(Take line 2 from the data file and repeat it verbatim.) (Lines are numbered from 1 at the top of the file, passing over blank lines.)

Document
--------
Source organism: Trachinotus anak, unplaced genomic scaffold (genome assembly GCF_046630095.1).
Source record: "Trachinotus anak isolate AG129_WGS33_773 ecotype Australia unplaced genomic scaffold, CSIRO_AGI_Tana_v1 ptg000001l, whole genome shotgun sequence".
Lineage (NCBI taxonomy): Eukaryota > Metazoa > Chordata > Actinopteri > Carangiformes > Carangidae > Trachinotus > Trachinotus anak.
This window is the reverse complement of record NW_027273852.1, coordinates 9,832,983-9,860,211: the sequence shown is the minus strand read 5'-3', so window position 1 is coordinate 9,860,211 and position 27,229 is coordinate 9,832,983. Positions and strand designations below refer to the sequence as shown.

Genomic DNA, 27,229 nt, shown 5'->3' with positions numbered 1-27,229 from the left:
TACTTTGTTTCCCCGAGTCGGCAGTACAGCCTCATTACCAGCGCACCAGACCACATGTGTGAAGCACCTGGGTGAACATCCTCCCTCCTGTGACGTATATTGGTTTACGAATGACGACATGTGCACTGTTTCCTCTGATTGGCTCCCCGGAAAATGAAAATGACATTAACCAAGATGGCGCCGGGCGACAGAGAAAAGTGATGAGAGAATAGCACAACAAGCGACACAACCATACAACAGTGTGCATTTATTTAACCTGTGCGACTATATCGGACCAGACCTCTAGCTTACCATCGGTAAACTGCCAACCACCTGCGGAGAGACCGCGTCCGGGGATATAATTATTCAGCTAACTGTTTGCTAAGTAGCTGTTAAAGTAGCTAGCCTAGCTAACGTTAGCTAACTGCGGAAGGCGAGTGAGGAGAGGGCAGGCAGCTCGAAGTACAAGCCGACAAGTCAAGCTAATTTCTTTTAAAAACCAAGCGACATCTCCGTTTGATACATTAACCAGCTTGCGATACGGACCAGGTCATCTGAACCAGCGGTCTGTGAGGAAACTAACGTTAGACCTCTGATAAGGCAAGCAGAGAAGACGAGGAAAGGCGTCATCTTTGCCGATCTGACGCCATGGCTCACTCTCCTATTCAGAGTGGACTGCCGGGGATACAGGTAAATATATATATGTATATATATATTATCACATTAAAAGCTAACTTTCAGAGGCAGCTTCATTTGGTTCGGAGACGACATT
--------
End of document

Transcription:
Source record: "Trachinotus anak isolate AG129_WGS33_773 ecotype Australia unplaced genomic scaffold, CSIRO_AGI_Tana_v1 ptg000001l, whole genome shotgun sequence".